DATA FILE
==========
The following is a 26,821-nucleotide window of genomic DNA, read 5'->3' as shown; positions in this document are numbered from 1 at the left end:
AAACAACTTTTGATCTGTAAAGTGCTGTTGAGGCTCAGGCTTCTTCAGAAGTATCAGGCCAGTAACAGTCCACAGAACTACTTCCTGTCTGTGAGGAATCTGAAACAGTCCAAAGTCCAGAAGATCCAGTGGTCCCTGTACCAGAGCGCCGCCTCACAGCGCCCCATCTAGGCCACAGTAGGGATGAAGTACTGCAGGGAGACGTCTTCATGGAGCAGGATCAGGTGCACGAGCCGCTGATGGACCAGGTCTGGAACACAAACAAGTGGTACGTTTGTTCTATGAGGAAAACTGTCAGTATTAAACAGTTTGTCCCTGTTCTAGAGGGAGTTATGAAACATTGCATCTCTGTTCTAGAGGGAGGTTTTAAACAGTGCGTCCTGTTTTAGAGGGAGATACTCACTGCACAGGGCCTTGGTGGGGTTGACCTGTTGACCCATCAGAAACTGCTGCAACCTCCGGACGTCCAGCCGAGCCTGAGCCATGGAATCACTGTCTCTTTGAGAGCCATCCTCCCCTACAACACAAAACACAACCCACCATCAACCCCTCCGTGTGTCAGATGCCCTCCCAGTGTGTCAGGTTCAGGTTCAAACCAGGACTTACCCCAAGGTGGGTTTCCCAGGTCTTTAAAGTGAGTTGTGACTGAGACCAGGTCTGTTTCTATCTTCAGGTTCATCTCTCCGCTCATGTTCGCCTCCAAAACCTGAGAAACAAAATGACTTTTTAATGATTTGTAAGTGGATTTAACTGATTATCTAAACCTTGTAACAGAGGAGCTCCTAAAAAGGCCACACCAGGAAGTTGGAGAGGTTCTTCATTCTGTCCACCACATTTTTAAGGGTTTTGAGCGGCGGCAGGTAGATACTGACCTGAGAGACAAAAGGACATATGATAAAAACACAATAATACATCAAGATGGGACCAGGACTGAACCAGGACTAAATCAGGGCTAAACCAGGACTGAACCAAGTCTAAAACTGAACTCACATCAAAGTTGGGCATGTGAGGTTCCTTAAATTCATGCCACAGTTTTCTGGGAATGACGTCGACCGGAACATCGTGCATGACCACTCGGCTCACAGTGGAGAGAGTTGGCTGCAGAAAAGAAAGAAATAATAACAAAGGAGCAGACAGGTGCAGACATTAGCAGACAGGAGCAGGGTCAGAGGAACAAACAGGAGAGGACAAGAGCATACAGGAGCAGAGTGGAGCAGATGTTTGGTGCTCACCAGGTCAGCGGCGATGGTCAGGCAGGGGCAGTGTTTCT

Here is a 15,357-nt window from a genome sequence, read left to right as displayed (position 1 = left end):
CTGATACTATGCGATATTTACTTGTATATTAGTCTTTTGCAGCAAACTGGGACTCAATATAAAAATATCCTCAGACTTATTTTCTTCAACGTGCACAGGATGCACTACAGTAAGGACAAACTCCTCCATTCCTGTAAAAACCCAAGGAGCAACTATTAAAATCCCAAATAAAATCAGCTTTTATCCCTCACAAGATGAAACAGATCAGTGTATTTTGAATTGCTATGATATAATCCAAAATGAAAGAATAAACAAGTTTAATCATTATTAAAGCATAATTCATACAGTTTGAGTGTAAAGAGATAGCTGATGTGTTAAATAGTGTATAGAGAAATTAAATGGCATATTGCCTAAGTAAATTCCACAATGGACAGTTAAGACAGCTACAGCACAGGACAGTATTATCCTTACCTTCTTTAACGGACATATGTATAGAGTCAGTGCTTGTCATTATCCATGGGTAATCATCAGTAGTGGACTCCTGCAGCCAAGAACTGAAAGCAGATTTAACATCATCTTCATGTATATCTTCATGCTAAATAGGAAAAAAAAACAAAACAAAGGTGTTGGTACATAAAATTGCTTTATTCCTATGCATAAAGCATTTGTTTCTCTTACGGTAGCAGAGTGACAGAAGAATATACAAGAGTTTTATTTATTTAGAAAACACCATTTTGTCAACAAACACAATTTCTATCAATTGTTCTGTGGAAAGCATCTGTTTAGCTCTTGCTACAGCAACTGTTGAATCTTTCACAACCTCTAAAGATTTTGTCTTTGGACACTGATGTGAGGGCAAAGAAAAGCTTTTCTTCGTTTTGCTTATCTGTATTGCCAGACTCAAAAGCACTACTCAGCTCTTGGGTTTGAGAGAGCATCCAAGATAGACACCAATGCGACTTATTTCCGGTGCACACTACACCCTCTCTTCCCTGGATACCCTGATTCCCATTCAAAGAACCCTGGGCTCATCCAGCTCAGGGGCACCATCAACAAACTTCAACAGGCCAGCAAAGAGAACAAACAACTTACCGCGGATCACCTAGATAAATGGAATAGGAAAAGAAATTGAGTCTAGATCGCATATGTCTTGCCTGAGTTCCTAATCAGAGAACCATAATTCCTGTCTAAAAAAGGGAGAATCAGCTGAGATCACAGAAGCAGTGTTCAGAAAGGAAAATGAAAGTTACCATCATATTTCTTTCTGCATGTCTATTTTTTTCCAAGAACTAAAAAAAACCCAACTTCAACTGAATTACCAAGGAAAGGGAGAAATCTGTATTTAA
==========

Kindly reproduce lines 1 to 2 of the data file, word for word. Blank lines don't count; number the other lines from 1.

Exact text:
The following is a 26,821-nucleotide window of genomic DNA, read 5'->3' as shown; positions in this document are numbered from 1 at the left end:
AAACAACTTTTGATCTGTAAAGTGCTGTTGAGGCTCAGGCTTCTTCAGAAGTATCAGGCCAGTAACAGTCCACAGAACTACTTCCTGTCTGTGAGGAATCTGAAACAGTCCAAAGTCCAGAAGATCCAGTGGTCCCTGTACCAGAGCGCCGCCTCACAGCGCCCCATCTAGGCCACAGTAGGGATGAAGTACTGCAGGGAGACGTCTTCATGGAGCAGGATCAGGTGCACGAGCCGCTGATGGACCAGGTCTGGAACACAAACAAGTGGTACGTTTGTTCTATGAGGAAAACTGTCAGTATTAAACAGTTTGTCCCTGTTCTAGAGGGAGTTATGAAACATTGCATCTCTGTTCTAGAGGGAGGTTTTAAACAGTGCGTCCTGTTTTAGAGGGAGATACTCACTGCACAGGGCCTTGGTGGGGTTGACCTGTTGACCCATCAGAAACTGCTGCAACCTCCGGACGTCCAGCCGAGCCTGAGCCATGGAATCACTGTCTCTTTGAGAGCCATCCTCCCCTACAACACAAAACACAACCCACCATCAACCCCTCCGTGTGTCAGATGCCCTCCCAGTGTGTCAGGTTCAGGTTCAAACCAGGACTTACCCCAAGGTGGGTTTCCCAGGTCTTTAAAGTGAGTTGTGACTGAGACCAGGTCTGTTTCTATCTTCAGGTTCATCTCTCCGCTCATGTTCGCCTCCAAAACCTGAGAAACAAAATGACTTTTTAATGATTTGTAAGTGGATTTAACTGATTATCTAAACCTTGTAACAGAGGAGCTCCTAAAAAGGCCACACCAGGAAGTTGGAGAGGTTCTTCATTCTGTCCACCACATTTTTAAGGGTTTTGAGCGGCGGCAGGTAGATACTGACCTGAGAGACAAAAGGACATATGATAAAAACACAATAATACATCAAGATGGGACCAGGACTGAACCAGGACTAAATCAGGGCTAAACCAGGACTGAACCAAGTCTAAAACTGAACTCACATCAAAGTTGGGCATGTGAGGTTCCTTAAATTCATGCCACAGTTTTCTGGGAATGACGTCGACCGGAACATCGTGCATGACCACTCGGCTCACAGTGGAGAGAGTTGGCTGCAGAAAAGAAAGAAATAATAACAAAGGAGCAGACAGGTGCAGACATTAGCAGACAGGAGCAGGGTCAGAGGAACAAACAGGAGAGGACAAGAGCATACAGGAGCAGAGTGGAGCAGATGTTTGGTGCTCACCAGGTCAGCGGCGATGGTCAGGCAGGGGCAGTGTTTCT